By now you've definitely heard of the Houston youngster who has been among the best pitchers in the American League by counting on a knee-buckling breaking ball to baffle hitters through the first two months of the season. The Astros may be far from a playoff contender this year, but they also may have found themselves a rotation piece for the future.
What's that? You've read enough about Dallas Keuchel this year? Well that's good, because I'm talking about Collin McHugh. Keuchel has justifiably received a ton of attention this season, but he has also overshadowed his rotation mate who has been, by most measures, just as good, and by some even better.
In 45 innings, McHugh has a 2.80 ERA, 2.63 FIP, 0.98 WHIP and 50 strikeouts. He surrendered five runs in a start against the Mariners in early May, and four in a loss to the White Sox two weeks ago. In his five other starts, McHugh has gone at least 6 1/3 innings and allowed two runs or fewer in all of them. He has fanned at least seven batters in five of his seven starts and walked two or fewer in four. Regression could very well slap him in the face, but everything in McHugh's peripheral numbers suggests his breakout is for real.
McHugh dominated the Royals his last time on the mound, tossing seven shutout innings while allowing just five hits and striking out nine. As he has done so often this season, McHugh shut down the Royals with his curveball. Seven of his nine whiffs came by virtue of the deuce, which Fangraphs ranks as the third best in the majors among pitchers who have thrown at least 40 innings this year. Video of the start is linked here:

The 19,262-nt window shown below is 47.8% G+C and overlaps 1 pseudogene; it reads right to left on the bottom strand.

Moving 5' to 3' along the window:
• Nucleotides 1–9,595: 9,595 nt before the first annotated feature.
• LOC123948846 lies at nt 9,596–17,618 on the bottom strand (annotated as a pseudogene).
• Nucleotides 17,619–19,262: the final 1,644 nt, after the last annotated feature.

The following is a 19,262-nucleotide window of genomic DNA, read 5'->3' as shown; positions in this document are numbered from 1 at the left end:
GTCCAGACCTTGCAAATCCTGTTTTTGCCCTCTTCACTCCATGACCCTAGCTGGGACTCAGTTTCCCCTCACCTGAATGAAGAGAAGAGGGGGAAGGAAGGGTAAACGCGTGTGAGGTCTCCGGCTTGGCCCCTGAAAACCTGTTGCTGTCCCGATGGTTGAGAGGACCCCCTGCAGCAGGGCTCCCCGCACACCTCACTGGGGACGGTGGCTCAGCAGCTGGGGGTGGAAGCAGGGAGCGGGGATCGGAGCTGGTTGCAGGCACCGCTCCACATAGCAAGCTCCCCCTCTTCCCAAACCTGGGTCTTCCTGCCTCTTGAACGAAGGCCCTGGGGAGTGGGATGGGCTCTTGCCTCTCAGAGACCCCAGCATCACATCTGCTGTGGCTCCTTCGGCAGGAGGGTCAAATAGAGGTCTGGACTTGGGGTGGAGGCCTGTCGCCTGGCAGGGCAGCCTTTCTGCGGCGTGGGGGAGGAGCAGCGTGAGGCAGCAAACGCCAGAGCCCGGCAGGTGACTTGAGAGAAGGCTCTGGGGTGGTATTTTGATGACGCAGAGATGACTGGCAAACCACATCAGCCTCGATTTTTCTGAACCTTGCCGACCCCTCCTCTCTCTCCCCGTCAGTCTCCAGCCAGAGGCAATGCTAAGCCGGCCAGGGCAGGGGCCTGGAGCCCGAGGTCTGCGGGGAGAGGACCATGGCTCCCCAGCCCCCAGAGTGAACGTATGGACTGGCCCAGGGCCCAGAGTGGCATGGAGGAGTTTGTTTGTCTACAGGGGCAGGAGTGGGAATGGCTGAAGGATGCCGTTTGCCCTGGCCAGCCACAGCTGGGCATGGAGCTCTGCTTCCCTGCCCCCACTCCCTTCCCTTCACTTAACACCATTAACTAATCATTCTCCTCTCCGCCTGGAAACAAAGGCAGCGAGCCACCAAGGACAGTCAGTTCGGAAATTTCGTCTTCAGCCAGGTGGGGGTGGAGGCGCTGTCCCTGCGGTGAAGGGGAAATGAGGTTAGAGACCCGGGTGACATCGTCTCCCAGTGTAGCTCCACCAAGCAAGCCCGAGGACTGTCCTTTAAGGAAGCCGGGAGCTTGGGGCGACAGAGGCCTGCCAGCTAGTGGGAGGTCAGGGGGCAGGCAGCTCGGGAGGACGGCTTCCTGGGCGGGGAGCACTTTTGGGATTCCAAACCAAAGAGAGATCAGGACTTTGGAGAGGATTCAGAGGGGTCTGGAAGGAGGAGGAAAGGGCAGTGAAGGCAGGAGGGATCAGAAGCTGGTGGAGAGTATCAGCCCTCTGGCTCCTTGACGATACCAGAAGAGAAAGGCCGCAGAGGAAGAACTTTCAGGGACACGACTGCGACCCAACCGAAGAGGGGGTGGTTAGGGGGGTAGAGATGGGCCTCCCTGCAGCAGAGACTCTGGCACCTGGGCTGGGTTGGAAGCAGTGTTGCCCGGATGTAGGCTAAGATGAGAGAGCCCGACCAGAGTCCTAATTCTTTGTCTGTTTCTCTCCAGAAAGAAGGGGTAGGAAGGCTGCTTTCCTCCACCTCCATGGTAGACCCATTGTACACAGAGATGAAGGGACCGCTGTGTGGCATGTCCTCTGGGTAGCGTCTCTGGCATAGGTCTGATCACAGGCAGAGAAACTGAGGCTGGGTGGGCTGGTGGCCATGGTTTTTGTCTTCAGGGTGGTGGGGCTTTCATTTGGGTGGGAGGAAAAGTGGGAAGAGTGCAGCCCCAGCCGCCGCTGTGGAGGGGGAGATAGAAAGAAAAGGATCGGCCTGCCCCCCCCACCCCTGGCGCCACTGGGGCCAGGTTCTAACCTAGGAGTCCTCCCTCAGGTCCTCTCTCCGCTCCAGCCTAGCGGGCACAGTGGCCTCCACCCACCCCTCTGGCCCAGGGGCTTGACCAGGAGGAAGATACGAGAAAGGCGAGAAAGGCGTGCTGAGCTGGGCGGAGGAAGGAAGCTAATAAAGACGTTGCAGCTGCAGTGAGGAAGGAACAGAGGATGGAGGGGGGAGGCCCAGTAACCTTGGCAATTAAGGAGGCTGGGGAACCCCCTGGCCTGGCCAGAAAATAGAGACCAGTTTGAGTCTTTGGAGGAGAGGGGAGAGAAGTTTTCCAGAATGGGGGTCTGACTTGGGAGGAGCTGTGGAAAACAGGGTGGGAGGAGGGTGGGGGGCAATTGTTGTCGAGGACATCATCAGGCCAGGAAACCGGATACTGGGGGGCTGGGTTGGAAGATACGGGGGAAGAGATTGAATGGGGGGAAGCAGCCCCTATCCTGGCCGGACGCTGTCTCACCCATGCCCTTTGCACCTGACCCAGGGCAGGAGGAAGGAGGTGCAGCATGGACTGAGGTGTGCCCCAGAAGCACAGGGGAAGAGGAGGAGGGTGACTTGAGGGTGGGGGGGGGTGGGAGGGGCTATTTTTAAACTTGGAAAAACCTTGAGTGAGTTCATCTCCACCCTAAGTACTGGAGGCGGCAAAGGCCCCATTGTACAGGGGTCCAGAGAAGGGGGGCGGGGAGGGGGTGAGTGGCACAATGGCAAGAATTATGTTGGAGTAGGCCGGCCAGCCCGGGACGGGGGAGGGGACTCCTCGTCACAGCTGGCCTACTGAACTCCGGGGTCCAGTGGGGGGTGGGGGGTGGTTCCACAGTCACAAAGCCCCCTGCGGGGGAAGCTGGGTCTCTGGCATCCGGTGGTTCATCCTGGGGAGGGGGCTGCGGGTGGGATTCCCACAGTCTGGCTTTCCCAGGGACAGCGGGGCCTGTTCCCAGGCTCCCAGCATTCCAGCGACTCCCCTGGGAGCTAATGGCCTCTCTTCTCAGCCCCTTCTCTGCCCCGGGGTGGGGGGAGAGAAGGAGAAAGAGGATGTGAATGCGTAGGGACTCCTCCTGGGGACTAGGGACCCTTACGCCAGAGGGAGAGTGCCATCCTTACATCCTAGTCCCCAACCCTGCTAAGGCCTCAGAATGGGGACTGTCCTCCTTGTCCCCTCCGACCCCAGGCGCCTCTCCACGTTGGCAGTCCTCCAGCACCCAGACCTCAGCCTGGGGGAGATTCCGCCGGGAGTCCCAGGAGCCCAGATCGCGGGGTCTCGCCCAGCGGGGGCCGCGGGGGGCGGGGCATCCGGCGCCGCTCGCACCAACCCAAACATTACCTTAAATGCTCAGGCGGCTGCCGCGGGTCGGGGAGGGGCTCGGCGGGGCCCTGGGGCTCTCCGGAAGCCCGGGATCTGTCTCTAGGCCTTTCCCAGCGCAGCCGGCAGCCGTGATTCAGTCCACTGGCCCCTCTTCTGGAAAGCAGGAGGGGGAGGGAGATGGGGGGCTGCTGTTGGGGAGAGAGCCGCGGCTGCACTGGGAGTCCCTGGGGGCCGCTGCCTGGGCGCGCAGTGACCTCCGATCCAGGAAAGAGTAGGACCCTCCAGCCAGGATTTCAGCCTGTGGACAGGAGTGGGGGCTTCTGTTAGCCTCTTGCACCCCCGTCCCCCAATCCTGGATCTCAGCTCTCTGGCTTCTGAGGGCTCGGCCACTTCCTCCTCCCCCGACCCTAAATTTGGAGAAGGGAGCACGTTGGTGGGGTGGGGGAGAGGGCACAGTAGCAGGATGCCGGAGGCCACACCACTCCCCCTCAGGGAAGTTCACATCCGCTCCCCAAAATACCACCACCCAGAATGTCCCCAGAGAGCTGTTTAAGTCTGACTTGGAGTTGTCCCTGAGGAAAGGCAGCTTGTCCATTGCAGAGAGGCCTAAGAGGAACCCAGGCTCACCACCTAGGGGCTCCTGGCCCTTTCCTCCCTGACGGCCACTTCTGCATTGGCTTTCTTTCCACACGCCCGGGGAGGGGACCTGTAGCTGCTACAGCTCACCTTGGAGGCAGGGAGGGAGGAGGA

McHugh's curveball has been his best strikeout pitch this season. The offering has a 19.5 percent swinging-strike rate, and opponents have hit a miniscule .025 with a .075 slugging percentage against it. Part of that owes to the ridiculous vertical movement McHugh gets on the pitch. As shown in the following graph courtesy of Brooks Baseball, McHugh's curveball dropped an average of 9.02 inches in April and 8.61 inches in May. The second graph shows the horizontal movement, which was 8.73 inches in April and 7.73 in May. Positive movement on the curveball indicates how much it moved away from righties and in to lefties.
The sharp movement on McHugh's curveball isn't the only reason it has been so good this year. He has also had great command over it this season. The following heat map shows how frequently McHugh has kept the curveball at the bottom, or beneath, the strike zone.
McHugh's curve has been in one of those bottom two rows 70.7 percent of the time this season. Very rarely is he putting himself in a bad spot by hanging the pitch. When he gets it down in the zone, hitters have had trouble laying off it. Overall, McHugh has dotted one of those rows with 50.5 percent of his pitches. Unsurprisingly, the 26-year-old has allowed just three homers in 45 innings.
Moreover, when McHugh spots his curveball at or beneath the bottom of the strike zone, hitters have barely been able to lay off. Of the 118 curveballs that McHugh has thrown at or below opposing hitters' knees, they have swung at 53 of them and come up empty on 29 of those swings. The information is reflected in the two graphs below.
McHugh's curveball has helped make him a fixture in the Houston rotation and made him an asset in fantasy leagues. Despite this, he's widely available regardless of where you play your fantasy baseball. McHugh should be owned in nearly all mixed leagues.